Table 1 Information about women with high-risk human papillomavirus infection
Table 2 Distribution of HPV genotypes in 25,344 women with high-risk human papillomavirus infection

Cervical cytological status of age groups and high‑risk genotypes

The prevalence of HPV in women with ASC-US was found to be 45.5% (357/785) in the cytologically abnormal samples, but in women with LSIL and HSIL, the rates were 78.3% (54/69) and 78.9% (105/133), respectively. The cervical cytological status of the 6,119 HPV-positive individuals was analyzed: 91.6% had NILM, 5.8% had ASC-US, 0.9% had LSIL, and 1.7% had HSIL, respectively (Table 3). The data were then divided by the following age groups: < 20, 20–24, 25–29, 30–34, 35–39, 40–44, 45–49, 50–54, 55–59, and ≥ 60 years. Among women with NILM, the 25-29-year age group had the highest rate (96.1%), whereas the < 20-year age group had the lowest rate (82.4%). The < 20-year age group (17.6%) had the highest rate among women with ASC-US. In women with LSIL and HSIL, the 35-39-year group and the ≥ 60-year age group had a high prevalence. The findings suggest that those who are HPV-positive may have a progressive increase in their risk of cervical carcinogenesis beyond the age of 35.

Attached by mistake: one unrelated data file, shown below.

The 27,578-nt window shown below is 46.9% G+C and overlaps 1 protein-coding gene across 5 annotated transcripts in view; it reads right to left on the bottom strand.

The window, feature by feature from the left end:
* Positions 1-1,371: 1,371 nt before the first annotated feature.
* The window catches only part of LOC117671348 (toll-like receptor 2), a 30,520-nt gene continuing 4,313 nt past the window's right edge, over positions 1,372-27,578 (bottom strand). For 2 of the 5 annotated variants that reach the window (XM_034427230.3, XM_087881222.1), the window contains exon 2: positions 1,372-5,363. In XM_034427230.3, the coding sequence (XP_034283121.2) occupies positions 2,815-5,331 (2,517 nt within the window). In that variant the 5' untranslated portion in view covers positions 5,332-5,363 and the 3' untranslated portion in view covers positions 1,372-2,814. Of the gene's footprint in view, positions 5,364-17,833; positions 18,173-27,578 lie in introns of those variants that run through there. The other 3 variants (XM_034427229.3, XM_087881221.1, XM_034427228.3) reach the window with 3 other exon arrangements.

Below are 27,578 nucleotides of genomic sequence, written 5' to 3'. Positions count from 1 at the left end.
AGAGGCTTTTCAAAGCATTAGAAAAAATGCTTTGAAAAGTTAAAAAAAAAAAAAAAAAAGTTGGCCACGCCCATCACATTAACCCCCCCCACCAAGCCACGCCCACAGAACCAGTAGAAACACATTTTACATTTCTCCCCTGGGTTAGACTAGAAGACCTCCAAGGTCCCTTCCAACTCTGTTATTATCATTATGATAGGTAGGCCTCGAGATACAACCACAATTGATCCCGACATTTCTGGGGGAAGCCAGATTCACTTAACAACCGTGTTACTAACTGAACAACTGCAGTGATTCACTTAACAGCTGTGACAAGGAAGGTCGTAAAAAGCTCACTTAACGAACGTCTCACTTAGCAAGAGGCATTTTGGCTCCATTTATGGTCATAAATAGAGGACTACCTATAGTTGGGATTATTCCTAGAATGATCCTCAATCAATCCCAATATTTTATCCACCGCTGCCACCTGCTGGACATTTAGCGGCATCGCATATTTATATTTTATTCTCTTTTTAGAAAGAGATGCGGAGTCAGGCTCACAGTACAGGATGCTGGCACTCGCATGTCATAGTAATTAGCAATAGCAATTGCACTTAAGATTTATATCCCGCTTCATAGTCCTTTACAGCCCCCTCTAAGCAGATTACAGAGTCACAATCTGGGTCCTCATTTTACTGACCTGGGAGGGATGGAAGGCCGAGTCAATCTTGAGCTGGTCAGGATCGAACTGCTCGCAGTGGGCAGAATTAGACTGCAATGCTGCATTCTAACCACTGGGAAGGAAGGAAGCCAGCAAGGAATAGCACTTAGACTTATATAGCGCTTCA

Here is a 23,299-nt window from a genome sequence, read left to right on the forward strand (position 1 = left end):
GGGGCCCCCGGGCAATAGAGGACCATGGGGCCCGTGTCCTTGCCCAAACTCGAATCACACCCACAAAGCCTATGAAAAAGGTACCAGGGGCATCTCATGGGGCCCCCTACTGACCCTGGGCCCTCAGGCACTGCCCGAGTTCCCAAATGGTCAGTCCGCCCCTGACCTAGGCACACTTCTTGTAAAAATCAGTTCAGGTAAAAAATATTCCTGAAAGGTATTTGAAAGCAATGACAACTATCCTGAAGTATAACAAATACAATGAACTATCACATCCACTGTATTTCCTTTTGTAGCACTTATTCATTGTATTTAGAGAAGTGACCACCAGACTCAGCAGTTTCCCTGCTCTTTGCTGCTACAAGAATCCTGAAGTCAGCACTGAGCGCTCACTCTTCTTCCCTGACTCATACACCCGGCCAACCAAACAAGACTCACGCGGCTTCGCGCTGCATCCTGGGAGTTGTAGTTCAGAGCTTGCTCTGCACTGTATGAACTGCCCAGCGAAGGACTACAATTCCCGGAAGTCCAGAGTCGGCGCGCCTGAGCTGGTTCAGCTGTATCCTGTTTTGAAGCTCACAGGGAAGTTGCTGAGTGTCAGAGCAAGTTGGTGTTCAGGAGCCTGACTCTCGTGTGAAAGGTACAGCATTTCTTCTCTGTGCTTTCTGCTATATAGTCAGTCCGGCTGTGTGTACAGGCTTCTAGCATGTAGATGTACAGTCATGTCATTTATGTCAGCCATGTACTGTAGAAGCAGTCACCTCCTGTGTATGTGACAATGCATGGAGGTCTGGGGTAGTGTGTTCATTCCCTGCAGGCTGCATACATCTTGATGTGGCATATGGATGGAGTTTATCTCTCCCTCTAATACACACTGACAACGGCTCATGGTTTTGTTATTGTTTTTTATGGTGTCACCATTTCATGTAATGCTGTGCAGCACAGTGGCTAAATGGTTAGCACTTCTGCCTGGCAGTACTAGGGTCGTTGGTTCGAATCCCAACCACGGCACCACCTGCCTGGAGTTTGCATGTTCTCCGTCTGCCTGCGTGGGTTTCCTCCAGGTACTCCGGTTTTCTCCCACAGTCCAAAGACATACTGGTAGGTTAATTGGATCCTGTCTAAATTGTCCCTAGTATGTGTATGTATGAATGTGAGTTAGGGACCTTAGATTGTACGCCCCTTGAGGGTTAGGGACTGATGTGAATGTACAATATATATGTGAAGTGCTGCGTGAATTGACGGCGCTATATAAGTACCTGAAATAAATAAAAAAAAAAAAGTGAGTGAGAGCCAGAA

Table 3 Distribution of cervical cytological status by age group

The relationship between high-risk HPV genotypes and abnormal cervical cytology